Today's post is by UM & Global blogmaster Dr. David W. Scott, Director of Mission Theology at the General Board of Global Ministries. The opinions and analysis expressed here are Dr. Scott's own and do not reflect in any way the official position of Global Ministries. Dr. Scott is neither a lawyer nor an accountant, and thus the following should not be interpreted as legal advice.
Over the past three months, I have examined the assets of The United Methodist Church in a series of posts. I have tried to explain what those assets are, who owns them, what restrictions apply to these assets, and what might happen to them under a variety of scenarios for the future of the denomination.
Having done all this investigation, I would like to offer some concluding thoughts about United Methodist assets and how those intersect with the nature of the church.
1. UMC assets are part of a complex system that is strongly tied together and difficult to undo.
This complex system has its roots both in Western law and in Wesleyan tradition. Under Western law, property can only be owned by legal entities. Organizations can be legal entities, but as stipulated in the Book of Discipline, The United Methodist Church itself is not a legal entity. Thus, UMC assets are actually owned by thousands upon thousands of separate legal entities – local churches, annual conferences, jurisdictions, central conferences, church-related institutions, and general boards and agencies. This creates a complex system of property ownership in the UMC.
That complexity is further compounded when one considers the various forms of assets – money, property, intellectual property, etc. – and the various legal restrictions that the Western legal system places or allows individuals and groups to place on the use of these different forms of assets. These restrictions include endowments and donor-designated gifts.
Finally, all this complexity is tied together by the trust clause, which binds all these assets to the UMC. The trust clause, in combination with legal restrictions on how various assets can be disposed of, makes it very difficult to simply untangle the present system of UMC assets. This difficulty is in part exactly what Wesley wanted when he instituted the trust clause and in part a function of how institutions and financial systems developed over the course of the 20th century.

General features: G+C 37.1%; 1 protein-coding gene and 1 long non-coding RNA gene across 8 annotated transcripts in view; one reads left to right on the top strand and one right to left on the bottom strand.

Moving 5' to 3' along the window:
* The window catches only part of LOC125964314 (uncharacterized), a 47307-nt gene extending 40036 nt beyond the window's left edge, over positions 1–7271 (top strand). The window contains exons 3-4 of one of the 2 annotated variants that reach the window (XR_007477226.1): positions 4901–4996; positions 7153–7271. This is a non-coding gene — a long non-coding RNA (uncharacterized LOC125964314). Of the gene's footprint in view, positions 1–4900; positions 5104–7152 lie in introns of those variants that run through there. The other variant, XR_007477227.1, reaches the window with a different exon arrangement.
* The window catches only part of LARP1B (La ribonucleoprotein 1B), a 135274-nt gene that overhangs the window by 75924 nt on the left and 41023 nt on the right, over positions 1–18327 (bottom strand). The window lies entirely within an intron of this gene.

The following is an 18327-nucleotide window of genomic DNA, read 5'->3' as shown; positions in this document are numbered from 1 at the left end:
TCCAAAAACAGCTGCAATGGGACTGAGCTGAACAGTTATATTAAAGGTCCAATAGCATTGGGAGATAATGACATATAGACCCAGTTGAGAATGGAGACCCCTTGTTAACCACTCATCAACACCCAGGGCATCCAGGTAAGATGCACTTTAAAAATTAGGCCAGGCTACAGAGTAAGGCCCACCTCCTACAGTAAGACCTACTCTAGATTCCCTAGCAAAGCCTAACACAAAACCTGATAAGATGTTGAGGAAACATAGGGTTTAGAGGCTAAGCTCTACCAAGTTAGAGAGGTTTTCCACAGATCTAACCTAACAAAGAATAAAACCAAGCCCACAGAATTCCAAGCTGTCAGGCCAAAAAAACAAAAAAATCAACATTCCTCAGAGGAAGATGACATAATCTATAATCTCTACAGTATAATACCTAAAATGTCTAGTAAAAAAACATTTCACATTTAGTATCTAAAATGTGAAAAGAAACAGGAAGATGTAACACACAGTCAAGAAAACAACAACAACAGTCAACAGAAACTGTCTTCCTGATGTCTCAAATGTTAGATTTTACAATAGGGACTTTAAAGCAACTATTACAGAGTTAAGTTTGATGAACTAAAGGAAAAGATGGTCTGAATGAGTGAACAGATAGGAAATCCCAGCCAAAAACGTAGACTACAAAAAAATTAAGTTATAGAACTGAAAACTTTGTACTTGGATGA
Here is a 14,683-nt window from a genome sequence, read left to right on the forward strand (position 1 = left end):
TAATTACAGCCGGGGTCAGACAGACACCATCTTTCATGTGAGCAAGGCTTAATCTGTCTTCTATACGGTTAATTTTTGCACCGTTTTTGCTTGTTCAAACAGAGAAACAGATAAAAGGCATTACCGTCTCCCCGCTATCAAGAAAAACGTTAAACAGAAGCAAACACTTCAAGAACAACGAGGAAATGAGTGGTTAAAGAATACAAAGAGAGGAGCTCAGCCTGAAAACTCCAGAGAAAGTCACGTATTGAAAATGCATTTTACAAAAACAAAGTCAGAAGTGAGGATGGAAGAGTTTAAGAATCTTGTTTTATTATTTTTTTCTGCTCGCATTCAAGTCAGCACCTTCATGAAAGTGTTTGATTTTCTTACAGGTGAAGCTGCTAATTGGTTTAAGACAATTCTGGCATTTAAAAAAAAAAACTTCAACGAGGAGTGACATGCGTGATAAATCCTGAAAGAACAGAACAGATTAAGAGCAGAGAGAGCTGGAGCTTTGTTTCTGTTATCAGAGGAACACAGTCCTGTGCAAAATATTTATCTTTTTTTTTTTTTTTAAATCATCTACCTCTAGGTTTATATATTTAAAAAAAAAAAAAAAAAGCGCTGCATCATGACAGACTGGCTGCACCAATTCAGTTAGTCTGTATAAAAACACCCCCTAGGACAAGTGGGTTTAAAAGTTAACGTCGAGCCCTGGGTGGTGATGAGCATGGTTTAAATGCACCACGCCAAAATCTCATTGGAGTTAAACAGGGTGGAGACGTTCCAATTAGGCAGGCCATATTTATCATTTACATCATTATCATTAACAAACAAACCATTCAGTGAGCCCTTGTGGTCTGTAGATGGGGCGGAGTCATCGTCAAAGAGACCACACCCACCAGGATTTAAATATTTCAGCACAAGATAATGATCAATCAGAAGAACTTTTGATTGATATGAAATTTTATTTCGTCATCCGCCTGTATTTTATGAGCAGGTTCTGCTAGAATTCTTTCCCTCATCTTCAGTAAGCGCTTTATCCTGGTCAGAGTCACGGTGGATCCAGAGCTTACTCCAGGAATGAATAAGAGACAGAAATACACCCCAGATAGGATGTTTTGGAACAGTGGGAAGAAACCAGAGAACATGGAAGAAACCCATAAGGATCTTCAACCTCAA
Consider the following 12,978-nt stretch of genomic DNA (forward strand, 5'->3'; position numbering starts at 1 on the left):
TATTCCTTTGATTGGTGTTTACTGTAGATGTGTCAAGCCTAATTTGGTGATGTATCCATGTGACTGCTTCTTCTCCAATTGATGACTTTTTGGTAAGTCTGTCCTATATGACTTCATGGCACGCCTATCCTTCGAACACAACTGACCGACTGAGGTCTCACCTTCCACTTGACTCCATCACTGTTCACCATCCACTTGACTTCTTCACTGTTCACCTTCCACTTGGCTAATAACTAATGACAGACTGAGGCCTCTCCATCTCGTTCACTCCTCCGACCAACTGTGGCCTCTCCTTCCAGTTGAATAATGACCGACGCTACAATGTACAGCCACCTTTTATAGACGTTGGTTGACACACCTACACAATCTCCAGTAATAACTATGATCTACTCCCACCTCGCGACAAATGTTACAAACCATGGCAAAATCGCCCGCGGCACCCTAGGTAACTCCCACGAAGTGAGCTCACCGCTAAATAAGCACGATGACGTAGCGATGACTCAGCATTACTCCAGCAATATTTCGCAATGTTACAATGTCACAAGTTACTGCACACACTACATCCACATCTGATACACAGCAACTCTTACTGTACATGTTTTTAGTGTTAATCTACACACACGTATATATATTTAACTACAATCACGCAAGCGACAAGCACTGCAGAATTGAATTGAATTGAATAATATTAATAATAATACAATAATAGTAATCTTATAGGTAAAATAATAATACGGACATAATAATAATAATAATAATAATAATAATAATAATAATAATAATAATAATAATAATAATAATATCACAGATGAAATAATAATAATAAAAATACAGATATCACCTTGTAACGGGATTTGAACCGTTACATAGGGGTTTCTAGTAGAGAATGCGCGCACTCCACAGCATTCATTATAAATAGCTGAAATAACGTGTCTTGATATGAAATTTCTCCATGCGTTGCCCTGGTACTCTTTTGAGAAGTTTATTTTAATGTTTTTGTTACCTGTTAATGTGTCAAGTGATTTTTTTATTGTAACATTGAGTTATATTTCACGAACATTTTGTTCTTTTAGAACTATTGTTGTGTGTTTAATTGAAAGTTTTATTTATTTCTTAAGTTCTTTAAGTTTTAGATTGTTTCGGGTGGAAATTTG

2. The chances for lawsuits abound in any attempt to undo the system of UMC assets.
Because the present system of UMC assets is difficult to undo, any attempts to undo it run the risk of being challenged in court. This danger reflects in part the role of Western law in holding together the system. But it also reflects two other factors:
First, different actors in the UMC have different incentives and goals when it comes to undoing the current financial system. Thus, there is no consensus about how to undo the system, leading different actors into conflict with one another.
Second, especially in the United States, the courts are where many financial conflicts are carried out. When US Americans cannot agree on something involving money, they sue each other. Thus, conflict among US American United Methodists about money is likely to lead to lawsuits.
Of course, while it may not be possible for all United Methodists to come to a consensus on issues regarding assets, well-crafted General Conference legislation that clarifies the financial rights and responsibilities of all parties and that is passed by a substantial majority of delegates can reduce the chances of lawsuits.
3. A variety of parties in the UMC can make legitimate ethical arguments about their claim to UMC assets. These ethical arguments usually overlap with self-interest.
Whether it is local congregations wanting to keep their building no matter what, annual conferences wanting to keep church buildings, United Methodists wanting to leave the denomination, or United Methodists wanting to stay in the denomination, most parties in debates about ownership and control of United Methodist assets are able to articulate ethical arguments that draw upon central moral rhetoric around fairness, equality, etc.
Yet these ethical arguments rarely reach the same conclusion, and the conclusions that different parties draw from their arguments tend to be ones that benefit themselves financially. Thus, ethical reasoning and financial self-interest usually go hand-in-hand in the positions that United Methodists take in these financial debates.
This doesn’t necessarily mean that the arguments people make are solely about self-interest. People do use significant and long-standing moral and ethical concepts in their decision-making. It is impossible to reduce the arguments that people make about UMC assets to either pure ethics or pure self-interest.
Instead, we are left with what I hope this series as a whole has shown: the church is a mix of the human and the divine. We pursue heavenly ends, but we use and must use earthly ends to pursue them. Our experience of the church reflects both our deeply held religious convictions and spiritual experiences but also the contentious politics, the drudgery of everyday tasks, the difficulty of gray decisions, and the scrounging for resources that is part of being human.
Part of me wishes that it was otherwise: That the church was a perfect place that reflected only the best of people and was free of infighting and the need to pay the electric bill. Yet part of me recognizes that if the church is to be a place where we work out our sanctification, it must be a place not only of holiness but humanity. Unless we can face the fullness of humanity in our churches and still love our fellow humans as God does, how can we do so in the world? Yet, it is to this very task that God calls us. Let us trust God’s wisdom in arranging it so.